Friday, October 9, 2009

'I Told You the Moon Was Wet!'

"Controversial New Idea Surfaces on Origin of Moon's Water" (October 6, 2009)

"Many experts were shocked by the recent discovery of water on the moon, which was long thought to be bone-dry.

"But not everyone was surprised.

"Astrophysicist Arlin Crotts of Columbia University has been working for years on research that he says predicted this finding. In a paper he submitted recently to the Astrophysical Journal with his graduate student Cameron Hummels, Crotts hypothesizes the existence of widespread water on the lunar surface, and offers an idea for how it got there.

" 'I am predicting something that just happened, that nobody else was predicting,' Crotts said. 'I hope people recognize that this is a true prediction of the spatial distribution of water around the moon.'..."

"...Crott's paper outlining his hypothesis has been submitted to an academic journal, and is in the process of being peer-reviewed before possible publication. Some scientists are waiting to reserve judgment until then...."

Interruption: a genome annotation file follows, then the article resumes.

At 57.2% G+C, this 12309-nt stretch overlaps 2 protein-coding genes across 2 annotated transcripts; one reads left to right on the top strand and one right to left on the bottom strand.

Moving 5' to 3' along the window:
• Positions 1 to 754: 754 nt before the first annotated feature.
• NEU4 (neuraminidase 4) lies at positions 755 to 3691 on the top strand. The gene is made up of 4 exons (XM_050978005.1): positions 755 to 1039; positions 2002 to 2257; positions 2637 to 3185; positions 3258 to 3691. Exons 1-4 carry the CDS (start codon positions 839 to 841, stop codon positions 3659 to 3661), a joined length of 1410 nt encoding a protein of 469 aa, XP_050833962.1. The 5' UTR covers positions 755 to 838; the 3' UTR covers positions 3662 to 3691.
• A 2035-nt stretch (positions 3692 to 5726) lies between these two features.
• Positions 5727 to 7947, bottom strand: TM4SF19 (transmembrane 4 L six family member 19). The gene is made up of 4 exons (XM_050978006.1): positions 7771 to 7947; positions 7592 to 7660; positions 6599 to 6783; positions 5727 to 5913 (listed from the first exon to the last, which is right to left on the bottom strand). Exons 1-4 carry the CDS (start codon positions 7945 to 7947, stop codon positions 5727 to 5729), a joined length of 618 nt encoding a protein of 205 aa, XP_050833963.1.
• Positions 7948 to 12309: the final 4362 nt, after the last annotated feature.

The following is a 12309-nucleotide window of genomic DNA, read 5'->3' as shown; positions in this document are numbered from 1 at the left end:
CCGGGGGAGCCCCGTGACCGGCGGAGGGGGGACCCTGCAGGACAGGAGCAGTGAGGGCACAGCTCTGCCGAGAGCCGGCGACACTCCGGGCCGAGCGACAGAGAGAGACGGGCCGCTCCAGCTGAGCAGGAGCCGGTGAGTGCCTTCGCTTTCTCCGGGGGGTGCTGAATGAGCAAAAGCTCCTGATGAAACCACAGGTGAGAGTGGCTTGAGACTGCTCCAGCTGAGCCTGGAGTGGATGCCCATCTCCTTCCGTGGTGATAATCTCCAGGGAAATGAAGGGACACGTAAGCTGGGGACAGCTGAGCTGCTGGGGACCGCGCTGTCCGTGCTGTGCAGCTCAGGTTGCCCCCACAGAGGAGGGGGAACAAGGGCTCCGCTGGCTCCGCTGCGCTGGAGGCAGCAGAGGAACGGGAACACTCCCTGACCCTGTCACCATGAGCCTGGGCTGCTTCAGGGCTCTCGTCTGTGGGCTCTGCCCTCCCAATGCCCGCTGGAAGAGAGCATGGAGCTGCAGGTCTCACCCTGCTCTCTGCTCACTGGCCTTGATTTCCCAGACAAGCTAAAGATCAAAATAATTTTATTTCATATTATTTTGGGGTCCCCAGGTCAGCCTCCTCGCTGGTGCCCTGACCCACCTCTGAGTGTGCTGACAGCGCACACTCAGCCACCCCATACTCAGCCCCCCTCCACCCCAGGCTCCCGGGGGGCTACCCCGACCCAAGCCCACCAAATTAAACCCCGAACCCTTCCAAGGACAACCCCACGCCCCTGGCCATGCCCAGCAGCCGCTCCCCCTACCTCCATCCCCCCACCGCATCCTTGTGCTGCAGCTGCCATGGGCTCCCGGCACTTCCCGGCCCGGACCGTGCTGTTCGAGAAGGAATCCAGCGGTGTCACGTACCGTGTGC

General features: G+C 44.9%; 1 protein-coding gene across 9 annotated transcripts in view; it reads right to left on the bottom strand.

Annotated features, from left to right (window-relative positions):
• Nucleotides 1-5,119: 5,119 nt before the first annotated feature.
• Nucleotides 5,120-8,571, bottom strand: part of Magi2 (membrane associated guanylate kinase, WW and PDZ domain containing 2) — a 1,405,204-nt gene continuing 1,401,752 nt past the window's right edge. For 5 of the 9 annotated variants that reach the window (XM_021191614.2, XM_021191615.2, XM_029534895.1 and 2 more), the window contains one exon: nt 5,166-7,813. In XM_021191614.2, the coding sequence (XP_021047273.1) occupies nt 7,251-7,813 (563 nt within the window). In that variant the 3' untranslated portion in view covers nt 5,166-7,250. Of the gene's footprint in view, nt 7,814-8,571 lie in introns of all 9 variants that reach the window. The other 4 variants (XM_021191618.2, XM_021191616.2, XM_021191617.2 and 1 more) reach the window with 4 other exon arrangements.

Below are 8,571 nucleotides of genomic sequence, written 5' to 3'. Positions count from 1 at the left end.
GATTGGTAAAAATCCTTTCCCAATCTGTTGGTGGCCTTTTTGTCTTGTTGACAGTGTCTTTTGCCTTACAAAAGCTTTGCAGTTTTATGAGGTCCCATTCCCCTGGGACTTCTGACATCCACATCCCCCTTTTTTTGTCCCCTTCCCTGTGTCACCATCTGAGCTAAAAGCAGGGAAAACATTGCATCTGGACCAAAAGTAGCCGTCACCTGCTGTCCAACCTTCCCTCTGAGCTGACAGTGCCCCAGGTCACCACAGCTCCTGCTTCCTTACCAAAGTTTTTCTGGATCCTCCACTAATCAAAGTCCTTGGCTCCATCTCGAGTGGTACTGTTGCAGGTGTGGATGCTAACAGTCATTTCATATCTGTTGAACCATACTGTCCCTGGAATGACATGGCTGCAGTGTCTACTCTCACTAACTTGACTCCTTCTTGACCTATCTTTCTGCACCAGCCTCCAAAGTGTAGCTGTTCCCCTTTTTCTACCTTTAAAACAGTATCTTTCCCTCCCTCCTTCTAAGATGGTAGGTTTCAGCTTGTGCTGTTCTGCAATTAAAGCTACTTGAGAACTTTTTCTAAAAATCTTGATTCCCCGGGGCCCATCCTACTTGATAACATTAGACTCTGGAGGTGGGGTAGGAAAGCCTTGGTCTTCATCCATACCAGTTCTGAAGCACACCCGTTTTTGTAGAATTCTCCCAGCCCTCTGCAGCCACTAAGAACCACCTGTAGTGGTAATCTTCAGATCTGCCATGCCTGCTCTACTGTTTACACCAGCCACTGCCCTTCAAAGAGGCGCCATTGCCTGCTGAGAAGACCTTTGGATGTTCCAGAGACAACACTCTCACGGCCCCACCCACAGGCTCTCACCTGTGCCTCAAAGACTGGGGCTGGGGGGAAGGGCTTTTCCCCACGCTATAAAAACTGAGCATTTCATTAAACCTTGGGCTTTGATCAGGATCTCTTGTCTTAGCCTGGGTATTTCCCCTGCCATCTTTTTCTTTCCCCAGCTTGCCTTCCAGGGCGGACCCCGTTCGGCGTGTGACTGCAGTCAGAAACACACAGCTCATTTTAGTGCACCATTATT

Now that water's been found on the moon, there's going to be a scramble to explain how it got there. One of the possibilities is that hydrogen seeps up from the core - or gets blown in as the solar wind - and that oxygen gets involved.

It's going to be interesting, seeing how the research goes.

I trust Crott's peer review is conducted by people who aren't committed to an opposing view, don't have a grudge against him, and aren't afflicted with NIH syndrome (NIH: Not Invented Here: referring to the not-nearly-uncommon-enough feeling by many that they and their little group of confidants are the sole source of good ideas.)

Although 'office politics' is probably part of academic culture for the foreseeable future, I've seen indications that there's a bit more openness to ideas than when I last did time in academia, back in the eighties. And I don't think that 'where water came from on the moon' is quite as subject to ideological screening as some topics might be. I hope not, anyway.

Enough of that.

The article gives a pretty good overview of Crott's - unusual? - idea, and other models that try to explain how water got into moon rocks.

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